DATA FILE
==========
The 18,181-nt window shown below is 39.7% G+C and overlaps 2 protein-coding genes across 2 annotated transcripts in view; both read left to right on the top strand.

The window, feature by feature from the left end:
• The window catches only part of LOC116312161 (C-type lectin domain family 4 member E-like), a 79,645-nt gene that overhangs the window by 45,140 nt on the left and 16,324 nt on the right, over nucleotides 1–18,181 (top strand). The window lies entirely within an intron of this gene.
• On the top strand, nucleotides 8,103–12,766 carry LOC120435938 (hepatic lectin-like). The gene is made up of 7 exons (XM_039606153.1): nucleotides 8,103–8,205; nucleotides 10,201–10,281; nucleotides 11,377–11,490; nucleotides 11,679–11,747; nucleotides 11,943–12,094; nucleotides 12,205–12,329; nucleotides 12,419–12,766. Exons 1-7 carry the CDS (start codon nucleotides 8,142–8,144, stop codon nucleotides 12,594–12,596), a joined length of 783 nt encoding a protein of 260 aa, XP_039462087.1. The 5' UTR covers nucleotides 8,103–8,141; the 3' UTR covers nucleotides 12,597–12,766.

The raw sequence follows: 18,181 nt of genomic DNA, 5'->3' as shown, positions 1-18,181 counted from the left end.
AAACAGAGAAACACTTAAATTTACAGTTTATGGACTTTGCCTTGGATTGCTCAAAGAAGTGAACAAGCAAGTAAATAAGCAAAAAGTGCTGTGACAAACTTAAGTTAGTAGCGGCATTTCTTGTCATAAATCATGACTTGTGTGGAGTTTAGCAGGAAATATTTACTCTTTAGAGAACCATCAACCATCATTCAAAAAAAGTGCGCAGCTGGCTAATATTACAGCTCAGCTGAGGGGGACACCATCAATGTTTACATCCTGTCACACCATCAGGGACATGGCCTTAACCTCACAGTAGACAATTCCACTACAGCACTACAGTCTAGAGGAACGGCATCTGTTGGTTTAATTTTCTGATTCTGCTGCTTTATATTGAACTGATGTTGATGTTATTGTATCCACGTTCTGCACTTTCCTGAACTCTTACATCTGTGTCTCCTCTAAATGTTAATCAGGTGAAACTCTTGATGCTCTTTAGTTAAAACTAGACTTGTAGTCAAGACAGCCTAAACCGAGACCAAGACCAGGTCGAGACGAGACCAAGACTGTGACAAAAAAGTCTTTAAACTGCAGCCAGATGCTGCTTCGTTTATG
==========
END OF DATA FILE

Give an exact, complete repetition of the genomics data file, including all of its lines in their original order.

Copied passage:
The 18,181-nt window shown below is 39.7% G+C and overlaps 2 protein-coding genes across 2 annotated transcripts in view; both read left to right on the top strand.

The window, feature by feature from the left end:
• The window catches only part of LOC116312161 (C-type lectin domain family 4 member E-like), a 79,645-nt gene that overhangs the window by 45,140 nt on the left and 16,324 nt on the right, over nucleotides 1–18,181 (top strand). The window lies entirely within an intron of this gene.
• On the top strand, nucleotides 8,103–12,766 carry LOC120435938 (hepatic lectin-like). The gene is made up of 7 exons (XM_039606153.1): nucleotides 8,103–8,205; nucleotides 10,201–10,281; nucleotides 11,377–11,490; nucleotides 11,679–11,747; nucleotides 11,943–12,094; nucleotides 12,205–12,329; nucleotides 12,419–12,766. Exons 1-7 carry the CDS (start codon nucleotides 8,142–8,144, stop codon nucleotides 12,594–12,596), a joined length of 783 nt encoding a protein of 260 aa, XP_039462087.1. The 5' UTR covers nucleotides 8,103–8,141; the 3' UTR covers nucleotides 12,597–12,766.

The raw sequence follows: 18,181 nt of genomic DNA, 5'->3' as shown, positions 1-18,181 counted from the left end.
AAACAGAGAAACACTTAAATTTACAGTTTATGGACTTTGCCTTGGATTGCTCAAAGAAGTGAACAAGCAAGTAAATAAGCAAAAAGTGCTGTGACAAACTTAAGTTAGTAGCGGCATTTCTTGTCATAAATCATGACTTGTGTGGAGTTTAGCAGGAAATATTTACTCTTTAGAGAACCATCAACCATCATTCAAAAAAAGTGCGCAGCTGGCTAATATTACAGCTCAGCTGAGGGGGACACCATCAATGTTTACATCCTGTCACACCATCAGGGACATGGCCTTAACCTCACAGTAGACAATTCCACTACAGCACTACAGTCTAGAGGAACGGCATCTGTTGGTTTAATTTTCTGATTCTGCTGCTTTATATTGAACTGATGTTGATGTTATTGTATCCACGTTCTGCACTTTCCTGAACTCTTACATCTGTGTCTCCTCTAAATGTTAATCAGGTGAAACTCTTGATGCTCTTTAGTTAAAACTAGACTTGTAGTCAAGACAGCCTAAACCGAGACCAAGACCAGGTCGAGACGAGACCAAGACTGTGACAAAAAAGTCTTTAAACTGCAGCCAGATGCTGCTTCGTTTATG